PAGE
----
Show Summary Details
Page of

Acute aortic syndromes 

Acute aortic syndromes
Acute aortic syndromes

James D. Newton

, Andrew R.J. Mitchell

, and Adrian P. Banning

Page of

PRINTED FROM OXFORD MEDICINE ONLINE ( © Oxford University Press, 2021. All Rights Reserved. Under the terms of the licence agreement, an individual user may print out a PDF of a single chapter of a title in Oxford Medicine Online for personal use (for details see Privacy Policy and Legal Notice).

date: 26 February 2021

The acute aortic syndromes are acute dissection, intramural haematoma, and penetrating ulcer, and all involve disruption of the wall of the aorta with potentially devastating consequences. Although relatively uncommon, left unrecognized and untreated they can carry a mortality rate of up to 2% per hour and 50% within the first few weeks. Physical signs typically reflect the region of the aorta involved and effects of pressure on adjacent structures: evidence of new aortic regurgitation or development of pulse deficits should be actively sought. Abnormalities on the chest radiograph and ECG are common, but neither investigation is diagnostic and further imaging is always necessary by MRI, contrast-enhanced CT, or transoesophageal echocardiography, depending on local availability and the clinical condition of the patient. In the long term, strenuous efforts to control blood pressure are indicated for all patients who have survived aortic dissection, with repeat imaging at least once a year.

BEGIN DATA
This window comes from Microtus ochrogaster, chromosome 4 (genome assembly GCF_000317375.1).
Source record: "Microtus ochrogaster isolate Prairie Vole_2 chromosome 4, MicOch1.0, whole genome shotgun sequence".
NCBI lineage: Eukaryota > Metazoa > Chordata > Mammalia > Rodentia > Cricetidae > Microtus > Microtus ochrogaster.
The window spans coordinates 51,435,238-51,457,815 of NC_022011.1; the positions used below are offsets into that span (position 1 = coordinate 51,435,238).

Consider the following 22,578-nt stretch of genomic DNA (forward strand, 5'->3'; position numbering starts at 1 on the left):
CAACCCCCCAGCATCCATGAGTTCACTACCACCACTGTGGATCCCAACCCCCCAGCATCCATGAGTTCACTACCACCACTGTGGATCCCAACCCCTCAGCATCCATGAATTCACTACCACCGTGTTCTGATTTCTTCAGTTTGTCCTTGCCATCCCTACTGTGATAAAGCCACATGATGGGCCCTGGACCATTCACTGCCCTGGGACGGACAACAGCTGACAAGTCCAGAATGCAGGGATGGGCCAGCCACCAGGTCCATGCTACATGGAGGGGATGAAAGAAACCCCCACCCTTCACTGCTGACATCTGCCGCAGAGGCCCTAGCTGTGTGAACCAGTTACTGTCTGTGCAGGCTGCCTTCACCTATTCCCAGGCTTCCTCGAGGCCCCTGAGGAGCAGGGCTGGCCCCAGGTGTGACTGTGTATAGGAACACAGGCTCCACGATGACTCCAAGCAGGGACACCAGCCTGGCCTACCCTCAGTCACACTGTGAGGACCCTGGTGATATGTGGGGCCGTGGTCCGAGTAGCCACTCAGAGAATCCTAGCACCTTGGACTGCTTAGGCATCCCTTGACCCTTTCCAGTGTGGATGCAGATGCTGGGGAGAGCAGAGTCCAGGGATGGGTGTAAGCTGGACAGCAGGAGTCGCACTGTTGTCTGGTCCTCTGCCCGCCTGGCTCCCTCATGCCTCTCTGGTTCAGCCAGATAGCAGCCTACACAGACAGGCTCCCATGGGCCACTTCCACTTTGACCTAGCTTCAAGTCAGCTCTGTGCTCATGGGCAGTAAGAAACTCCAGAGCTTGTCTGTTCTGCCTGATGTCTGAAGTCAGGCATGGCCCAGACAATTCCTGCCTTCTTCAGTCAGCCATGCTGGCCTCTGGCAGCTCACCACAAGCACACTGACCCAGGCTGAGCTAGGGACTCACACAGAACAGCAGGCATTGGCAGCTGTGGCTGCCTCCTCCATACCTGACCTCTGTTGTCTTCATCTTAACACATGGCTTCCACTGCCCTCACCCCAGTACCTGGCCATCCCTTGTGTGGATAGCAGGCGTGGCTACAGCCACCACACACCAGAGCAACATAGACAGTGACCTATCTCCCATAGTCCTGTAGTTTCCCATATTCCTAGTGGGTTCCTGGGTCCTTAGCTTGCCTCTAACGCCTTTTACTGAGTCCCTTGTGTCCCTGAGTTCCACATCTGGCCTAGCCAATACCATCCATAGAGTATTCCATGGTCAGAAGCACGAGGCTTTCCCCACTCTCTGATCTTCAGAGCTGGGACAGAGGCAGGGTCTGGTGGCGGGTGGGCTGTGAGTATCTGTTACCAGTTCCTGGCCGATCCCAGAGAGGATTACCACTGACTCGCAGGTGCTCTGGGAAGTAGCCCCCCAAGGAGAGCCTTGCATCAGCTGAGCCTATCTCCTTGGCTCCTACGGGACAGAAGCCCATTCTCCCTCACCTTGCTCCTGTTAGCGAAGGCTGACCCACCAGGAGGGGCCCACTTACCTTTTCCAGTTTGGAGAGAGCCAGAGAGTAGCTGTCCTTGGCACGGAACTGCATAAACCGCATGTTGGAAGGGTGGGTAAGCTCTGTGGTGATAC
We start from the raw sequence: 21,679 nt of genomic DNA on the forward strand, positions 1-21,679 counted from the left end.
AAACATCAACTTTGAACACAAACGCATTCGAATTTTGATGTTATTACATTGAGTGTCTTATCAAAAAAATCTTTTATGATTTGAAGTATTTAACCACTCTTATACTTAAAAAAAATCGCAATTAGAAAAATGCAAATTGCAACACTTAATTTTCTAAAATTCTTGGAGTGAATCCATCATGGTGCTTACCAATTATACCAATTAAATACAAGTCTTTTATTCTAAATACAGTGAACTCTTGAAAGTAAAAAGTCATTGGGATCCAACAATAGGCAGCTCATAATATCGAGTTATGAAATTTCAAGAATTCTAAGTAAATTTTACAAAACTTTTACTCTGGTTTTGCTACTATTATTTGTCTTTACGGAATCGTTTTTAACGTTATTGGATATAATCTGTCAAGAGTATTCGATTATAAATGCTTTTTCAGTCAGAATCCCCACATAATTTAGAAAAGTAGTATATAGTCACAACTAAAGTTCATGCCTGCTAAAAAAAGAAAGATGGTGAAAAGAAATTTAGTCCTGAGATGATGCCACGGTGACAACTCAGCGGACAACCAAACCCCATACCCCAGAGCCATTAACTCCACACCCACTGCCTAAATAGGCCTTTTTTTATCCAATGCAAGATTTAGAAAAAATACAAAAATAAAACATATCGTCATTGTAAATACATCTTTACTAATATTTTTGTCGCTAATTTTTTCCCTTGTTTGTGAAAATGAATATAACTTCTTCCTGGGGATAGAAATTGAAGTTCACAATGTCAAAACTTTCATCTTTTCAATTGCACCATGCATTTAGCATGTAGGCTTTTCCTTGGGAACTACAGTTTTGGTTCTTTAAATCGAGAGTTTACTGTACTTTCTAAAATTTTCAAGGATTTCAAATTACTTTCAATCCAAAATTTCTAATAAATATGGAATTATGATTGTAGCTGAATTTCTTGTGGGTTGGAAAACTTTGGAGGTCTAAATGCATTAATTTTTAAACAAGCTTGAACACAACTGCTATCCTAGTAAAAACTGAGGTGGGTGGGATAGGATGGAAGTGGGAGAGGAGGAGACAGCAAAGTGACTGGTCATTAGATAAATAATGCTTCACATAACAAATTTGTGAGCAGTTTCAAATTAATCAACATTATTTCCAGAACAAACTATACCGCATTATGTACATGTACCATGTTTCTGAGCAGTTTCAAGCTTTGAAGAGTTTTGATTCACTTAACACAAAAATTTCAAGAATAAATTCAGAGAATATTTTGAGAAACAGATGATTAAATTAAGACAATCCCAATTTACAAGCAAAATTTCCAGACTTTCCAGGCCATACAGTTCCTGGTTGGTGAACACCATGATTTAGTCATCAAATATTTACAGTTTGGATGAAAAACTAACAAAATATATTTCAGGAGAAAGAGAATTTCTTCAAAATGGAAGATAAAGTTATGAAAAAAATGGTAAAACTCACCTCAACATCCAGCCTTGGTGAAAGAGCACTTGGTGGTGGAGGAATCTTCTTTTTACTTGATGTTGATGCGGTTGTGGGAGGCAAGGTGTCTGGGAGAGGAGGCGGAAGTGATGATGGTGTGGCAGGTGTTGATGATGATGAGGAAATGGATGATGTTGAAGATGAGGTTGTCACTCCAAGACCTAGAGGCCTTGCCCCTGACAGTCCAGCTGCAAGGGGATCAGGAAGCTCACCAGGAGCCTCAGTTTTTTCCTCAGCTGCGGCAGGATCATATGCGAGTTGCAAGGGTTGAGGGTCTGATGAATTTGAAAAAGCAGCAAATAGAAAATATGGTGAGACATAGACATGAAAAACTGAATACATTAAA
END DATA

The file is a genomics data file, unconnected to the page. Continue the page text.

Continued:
Access to the complete content on Oxford Medicine Online requires a subscription or purchase. Public users are able to search the site and view the abstracts for each book and chapter without a subscription.

Please subscribe or login to access full text content.

If you have purchased a print title that contains an access token, please see the token for information about how to register your code.

For questions on access or troubleshooting, please check our FAQs, and if you can't find the answer there, please contact us.